(1964 - living) U.S.A.
Rafael Campo, M.D., essayist, and poet, was born in Dover, New Jersey, in a family of Cuban expatriates. He attended Amherst, followed by Harvard Medical School and a residency at UC San Francisco. He says he first felt the need to practice medicine as part of the need to write and to understand other human beings.
Campo has received the National Hispanic Academy of Arts and Sciences Annual Achievement Prize, the Pushcart Prize, a National Poetry Series award, and two Lambda Literary Awards.
He is the author of several books of poetry, including Diva (1999), a finalist for the National Book Critics Circle Award; What the Body Told (1996), winner of a Lambda Literary Award; and The Other Man Was Me: A Voyage to the New World (1994), winner of the National Poetry Series 1993 Open Competition; and The Healing Art: A Doctor's Black Bag of Poetry (2003).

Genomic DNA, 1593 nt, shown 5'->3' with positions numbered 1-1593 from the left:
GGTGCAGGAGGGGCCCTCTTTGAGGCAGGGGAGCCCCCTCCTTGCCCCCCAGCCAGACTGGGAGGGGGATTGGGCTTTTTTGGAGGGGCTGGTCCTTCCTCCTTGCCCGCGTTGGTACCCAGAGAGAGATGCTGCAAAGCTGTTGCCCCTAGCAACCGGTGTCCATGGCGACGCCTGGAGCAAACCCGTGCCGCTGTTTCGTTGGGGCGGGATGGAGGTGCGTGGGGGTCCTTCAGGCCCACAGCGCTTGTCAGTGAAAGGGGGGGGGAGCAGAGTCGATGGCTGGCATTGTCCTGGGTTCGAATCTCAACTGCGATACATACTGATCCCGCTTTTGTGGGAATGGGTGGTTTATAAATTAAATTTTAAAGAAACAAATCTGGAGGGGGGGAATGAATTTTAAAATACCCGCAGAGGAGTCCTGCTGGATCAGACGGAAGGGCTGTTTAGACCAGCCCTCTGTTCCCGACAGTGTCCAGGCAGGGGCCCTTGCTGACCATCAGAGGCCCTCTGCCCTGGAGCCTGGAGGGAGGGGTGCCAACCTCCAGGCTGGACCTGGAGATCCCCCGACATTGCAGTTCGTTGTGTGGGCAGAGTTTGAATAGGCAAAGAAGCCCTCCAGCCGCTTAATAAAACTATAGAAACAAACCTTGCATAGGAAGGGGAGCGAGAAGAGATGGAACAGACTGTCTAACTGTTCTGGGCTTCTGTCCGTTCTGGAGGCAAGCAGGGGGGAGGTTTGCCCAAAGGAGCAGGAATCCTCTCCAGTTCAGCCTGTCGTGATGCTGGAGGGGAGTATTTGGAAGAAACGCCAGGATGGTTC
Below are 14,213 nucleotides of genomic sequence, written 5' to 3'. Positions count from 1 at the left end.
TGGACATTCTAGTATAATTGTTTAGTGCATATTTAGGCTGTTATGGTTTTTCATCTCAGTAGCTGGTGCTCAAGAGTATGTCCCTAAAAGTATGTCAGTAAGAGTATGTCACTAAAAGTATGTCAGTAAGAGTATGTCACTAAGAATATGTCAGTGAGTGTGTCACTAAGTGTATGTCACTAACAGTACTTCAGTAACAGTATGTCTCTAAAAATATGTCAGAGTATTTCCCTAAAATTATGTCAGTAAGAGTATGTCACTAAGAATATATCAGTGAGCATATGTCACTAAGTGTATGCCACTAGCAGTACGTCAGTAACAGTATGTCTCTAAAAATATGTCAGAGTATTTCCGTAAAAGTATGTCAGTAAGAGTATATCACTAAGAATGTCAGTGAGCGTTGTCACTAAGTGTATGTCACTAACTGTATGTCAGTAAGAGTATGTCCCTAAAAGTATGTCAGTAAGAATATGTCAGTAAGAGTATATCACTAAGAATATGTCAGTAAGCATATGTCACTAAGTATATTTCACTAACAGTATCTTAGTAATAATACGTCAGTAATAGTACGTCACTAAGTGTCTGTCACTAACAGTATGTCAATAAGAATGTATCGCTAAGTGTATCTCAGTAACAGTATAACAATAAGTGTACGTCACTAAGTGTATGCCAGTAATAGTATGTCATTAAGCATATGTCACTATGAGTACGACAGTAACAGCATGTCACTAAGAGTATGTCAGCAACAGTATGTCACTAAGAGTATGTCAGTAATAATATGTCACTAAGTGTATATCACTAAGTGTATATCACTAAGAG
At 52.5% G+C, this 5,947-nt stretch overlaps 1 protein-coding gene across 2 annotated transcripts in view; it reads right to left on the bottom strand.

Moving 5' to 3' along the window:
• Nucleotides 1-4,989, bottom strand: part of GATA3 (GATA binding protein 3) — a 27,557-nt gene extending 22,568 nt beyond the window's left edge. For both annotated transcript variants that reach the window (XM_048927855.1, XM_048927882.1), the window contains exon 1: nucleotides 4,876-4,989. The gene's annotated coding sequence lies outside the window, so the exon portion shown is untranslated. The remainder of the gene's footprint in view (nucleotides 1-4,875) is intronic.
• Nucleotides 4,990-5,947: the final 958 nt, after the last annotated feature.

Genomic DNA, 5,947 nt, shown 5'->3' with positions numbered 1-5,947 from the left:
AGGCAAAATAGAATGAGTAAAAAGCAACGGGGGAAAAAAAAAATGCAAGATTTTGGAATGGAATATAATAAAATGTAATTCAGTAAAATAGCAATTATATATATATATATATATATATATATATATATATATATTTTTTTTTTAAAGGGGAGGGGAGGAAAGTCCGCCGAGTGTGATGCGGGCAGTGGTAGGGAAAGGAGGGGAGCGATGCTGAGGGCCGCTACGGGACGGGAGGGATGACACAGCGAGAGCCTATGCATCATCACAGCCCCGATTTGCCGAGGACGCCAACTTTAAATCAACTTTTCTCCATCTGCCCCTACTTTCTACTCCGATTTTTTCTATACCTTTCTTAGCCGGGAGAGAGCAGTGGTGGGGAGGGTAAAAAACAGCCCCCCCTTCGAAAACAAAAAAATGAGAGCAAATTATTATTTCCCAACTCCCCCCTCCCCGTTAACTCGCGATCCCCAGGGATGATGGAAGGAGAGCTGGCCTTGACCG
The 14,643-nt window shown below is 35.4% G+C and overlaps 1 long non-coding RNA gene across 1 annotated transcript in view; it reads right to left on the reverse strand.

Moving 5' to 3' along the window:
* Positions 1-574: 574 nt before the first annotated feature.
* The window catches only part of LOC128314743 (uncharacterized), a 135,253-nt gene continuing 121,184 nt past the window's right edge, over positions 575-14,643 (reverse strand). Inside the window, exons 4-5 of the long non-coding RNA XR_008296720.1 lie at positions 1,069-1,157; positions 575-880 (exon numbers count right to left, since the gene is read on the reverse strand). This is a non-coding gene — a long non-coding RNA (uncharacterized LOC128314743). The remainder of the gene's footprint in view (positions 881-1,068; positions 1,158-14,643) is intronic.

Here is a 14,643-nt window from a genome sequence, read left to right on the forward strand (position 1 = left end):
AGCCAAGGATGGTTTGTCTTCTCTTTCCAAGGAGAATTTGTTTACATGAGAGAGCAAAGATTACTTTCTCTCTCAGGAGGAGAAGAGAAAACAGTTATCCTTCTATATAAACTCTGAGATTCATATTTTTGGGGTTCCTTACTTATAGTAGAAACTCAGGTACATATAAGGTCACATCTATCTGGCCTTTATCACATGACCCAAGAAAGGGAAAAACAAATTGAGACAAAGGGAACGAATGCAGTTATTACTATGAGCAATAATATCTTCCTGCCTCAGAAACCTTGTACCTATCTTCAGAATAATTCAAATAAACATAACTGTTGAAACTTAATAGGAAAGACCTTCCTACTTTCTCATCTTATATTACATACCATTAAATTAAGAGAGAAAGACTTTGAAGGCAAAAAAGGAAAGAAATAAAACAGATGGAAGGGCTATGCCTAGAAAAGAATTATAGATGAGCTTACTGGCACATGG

The Poetry of Healing (1996), his collection of prose, also received a Lambda Literary Award for Memoir. In this book, Rafael Campo explores his coming-of-age as a gay Cuban-American physician. He presents us with a series of stories illuminating his childhood and college experience, skillfully interweaving them with narratives from his life as a young physician, especially his interactions with patients dying of AIDS.
We follow the author from Amherst College, through Harvard Medical School, to his medical residency in San Francisco. He discovers his identity as a gay man, an Hispanic man, a poet, and, finally, as a healer - not four identities, but one. He discovers, too, the healing power of connecting with patients, the "poetry of healing," something far different from the orthodox image of the physician-as-detached-or-distanced from his patients.
He recently received fellowships from the Guggenheim Foundation and the Echoing Green Foundation. Dr. Campo teaches at Harvard Medical School and is an associate at Beth Israel Deaconess Medical Center.